This is one of my favorite ways to use leftover meats or unpopular cuts. And, it is an exceptionally versatile trick to know. Shredded and seasoned then stuffed into dough, nobody will recognize their least favorite meat cuts or last night’s dinner.

Pierogi freeze extremely well for later use poached and drizzled with butter, poached in broth and served as soup, or baked and served as finger food. This dough also makes perfectly delicious, rustic egg noodles when rolled out and cut with a pizza cutter. Seriously – I love this recipe. Tender yet substantial, no dough bombs here.
1 3/4 cups all-purpose flour
1 tsp baking powder
1/2 tsp salt (I use kosher)
2 eggs
2 TBS vegetable oil
A little beaten egg, to glaze (optional)
1/2 cup iced water
Sift the flour, baking powder and salt into a bowl and make a well in the center.  Whisk the eggs with the oil and pour into the well in the flour. Using a wooden spoon, gradually draw in the flour, then work until smooth, adding just a trickle of iced water only if you need it. The dough should be fairly soft but not sticky.
Turn it out on to a lightly floured work surface and knead for 5 to 10 minutes, until smooth and elastic. Lightly oil the bowl, put the dough back in, cover and leave to rest at room temperature for about an hour. Note: if you will be longer than an hour, wrap in plastic wrap and refrigerate. Unwrap and allow to return to room temp before using.
Meanwhile, make your filling. I most recently used Turkey Paprikash, but there are a million and one suggestions for using up other meats, veggies, potatoes and cheese.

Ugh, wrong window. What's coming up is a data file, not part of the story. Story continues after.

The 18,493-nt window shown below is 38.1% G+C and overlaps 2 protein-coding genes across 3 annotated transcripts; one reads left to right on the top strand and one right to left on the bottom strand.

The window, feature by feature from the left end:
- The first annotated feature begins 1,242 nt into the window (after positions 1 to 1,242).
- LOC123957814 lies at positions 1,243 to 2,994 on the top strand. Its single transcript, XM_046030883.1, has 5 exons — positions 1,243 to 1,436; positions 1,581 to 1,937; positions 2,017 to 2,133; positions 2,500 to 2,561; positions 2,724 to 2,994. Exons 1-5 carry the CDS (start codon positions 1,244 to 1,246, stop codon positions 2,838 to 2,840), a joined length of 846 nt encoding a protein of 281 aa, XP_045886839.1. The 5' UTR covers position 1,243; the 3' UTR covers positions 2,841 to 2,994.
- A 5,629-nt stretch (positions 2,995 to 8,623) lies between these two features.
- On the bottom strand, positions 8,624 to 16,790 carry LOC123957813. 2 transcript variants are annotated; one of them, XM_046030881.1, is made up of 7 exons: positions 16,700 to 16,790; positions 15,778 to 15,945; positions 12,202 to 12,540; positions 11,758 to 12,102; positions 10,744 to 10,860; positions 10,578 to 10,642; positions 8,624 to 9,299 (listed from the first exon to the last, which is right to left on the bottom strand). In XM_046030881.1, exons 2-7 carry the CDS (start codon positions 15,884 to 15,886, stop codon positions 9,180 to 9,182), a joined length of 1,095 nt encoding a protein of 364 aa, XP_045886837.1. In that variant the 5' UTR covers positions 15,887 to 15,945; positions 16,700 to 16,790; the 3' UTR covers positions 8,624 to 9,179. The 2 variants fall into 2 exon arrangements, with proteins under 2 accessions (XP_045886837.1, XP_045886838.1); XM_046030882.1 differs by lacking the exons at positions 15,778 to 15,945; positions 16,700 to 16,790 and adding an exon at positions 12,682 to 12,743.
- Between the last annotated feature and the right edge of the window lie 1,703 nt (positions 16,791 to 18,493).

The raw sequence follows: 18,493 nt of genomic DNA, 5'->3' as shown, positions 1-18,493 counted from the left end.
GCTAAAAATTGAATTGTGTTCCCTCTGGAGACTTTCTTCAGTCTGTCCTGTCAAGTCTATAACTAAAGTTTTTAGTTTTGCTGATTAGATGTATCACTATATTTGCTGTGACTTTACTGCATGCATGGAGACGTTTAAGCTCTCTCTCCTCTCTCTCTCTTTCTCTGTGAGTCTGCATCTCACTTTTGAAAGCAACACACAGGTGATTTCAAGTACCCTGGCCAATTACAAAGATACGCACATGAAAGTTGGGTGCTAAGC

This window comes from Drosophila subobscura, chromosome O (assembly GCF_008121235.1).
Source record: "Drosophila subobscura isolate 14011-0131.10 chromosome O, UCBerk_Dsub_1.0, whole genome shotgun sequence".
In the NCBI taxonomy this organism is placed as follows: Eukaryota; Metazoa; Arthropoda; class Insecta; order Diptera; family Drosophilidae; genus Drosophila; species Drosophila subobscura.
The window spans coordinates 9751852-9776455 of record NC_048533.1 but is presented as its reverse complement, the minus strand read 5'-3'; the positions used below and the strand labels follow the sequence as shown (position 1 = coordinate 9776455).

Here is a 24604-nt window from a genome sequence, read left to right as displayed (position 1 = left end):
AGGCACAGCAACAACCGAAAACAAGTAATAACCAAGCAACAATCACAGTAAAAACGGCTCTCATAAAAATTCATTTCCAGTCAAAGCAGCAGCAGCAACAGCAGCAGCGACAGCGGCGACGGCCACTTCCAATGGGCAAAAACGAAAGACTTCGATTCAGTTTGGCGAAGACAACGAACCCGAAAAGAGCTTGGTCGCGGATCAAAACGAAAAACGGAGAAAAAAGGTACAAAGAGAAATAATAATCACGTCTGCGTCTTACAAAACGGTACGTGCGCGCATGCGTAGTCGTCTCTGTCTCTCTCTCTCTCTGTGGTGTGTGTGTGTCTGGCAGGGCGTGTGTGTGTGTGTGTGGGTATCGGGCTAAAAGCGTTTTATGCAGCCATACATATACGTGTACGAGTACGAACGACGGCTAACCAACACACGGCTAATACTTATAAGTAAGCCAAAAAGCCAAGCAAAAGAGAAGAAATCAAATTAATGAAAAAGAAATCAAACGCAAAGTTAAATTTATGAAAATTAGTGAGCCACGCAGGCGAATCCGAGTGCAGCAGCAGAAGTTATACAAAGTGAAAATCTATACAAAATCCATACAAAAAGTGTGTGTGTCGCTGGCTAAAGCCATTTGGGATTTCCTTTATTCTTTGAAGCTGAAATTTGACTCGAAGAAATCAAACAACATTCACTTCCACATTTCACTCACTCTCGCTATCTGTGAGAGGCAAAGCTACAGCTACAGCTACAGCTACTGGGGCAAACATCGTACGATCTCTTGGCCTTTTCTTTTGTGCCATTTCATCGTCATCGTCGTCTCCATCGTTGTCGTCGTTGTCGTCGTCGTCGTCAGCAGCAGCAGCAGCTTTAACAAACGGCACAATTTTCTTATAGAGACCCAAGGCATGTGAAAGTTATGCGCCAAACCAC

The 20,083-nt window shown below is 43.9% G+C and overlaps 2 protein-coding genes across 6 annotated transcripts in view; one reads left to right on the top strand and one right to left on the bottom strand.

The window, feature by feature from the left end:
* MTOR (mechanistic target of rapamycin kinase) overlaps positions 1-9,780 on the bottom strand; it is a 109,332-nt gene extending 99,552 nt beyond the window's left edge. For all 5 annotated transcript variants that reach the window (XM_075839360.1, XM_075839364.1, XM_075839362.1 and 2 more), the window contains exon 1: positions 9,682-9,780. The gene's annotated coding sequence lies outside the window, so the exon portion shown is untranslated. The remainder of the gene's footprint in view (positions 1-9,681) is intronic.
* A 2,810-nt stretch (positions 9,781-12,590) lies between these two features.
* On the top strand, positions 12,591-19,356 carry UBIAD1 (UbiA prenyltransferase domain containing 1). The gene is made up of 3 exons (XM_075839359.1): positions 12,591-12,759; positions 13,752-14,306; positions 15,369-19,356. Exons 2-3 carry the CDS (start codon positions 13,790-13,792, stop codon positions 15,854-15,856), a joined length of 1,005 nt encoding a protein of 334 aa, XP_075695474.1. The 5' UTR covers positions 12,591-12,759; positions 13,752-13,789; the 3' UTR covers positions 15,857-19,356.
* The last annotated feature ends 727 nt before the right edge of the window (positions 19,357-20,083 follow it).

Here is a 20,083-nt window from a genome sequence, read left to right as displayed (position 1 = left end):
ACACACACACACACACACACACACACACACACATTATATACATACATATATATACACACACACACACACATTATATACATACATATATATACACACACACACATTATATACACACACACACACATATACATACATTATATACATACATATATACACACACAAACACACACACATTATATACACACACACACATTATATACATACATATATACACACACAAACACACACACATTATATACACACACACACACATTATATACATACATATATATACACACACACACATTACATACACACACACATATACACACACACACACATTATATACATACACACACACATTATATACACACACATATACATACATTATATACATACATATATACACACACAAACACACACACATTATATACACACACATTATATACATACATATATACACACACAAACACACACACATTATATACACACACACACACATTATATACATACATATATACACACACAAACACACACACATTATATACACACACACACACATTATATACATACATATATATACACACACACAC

Knead the dough again for a minute or two, then roll it out as thinly as possible (no more than 1/8 inch thick) and cut out rounds with a 3-inch cutter.  Place a little filling on each one slightly to one side, then fold in half to make a tiny crescent, wetting the edges and pinching them together to seal. Make sure your filling is dry or the sauce will leak and prevent the edges from sealing.
To freeze, stop here. Arrange pierogi on a plate or cookie sheet so they are flat and do not touch. Put tray into the freezer until pierogi are completely frozen through. Then portion into freezer bags. I like to write cooking instructions on the bag in Sharpie so I don’t have to dig up the recipe later. Pierogi may be cooked straight from the freezer.
Cook three ways:
1. Bake: Lay the pierogi on a greased or parchment lined baking sheet, glaze with a little beaten egg (optional), and bake at 375F about 15 – 20 minutes, until golden brown. Sprinkle with paprika and serve with a dollop of sour cream. Perfect finger food, appetizer or light meal on the fly.
2. Poach: Poach the pierogi in very gently simmering water, a few at a time for about 5 to 7 minutes or until the dough is cooked through and doesn’t taste floury (taste one). Remove with a slotted spoon and drain on paper towels, then place in a warmed dish and trickle with melted butter. Sprinkle with a little paprika and serve with sour cream.
3. Poach in clear chicken, turkey or beef stock and serve as soup.  The filling adds depth to the flavor of the stock making it sophisticated and rustic at the same time. Seriously delicious.
Bonus: This dough makes excellent noodles. Roll out exactly as for pierogi, but cut into irregular strips with a pizza cutter. Poach in gently boiling water or stock.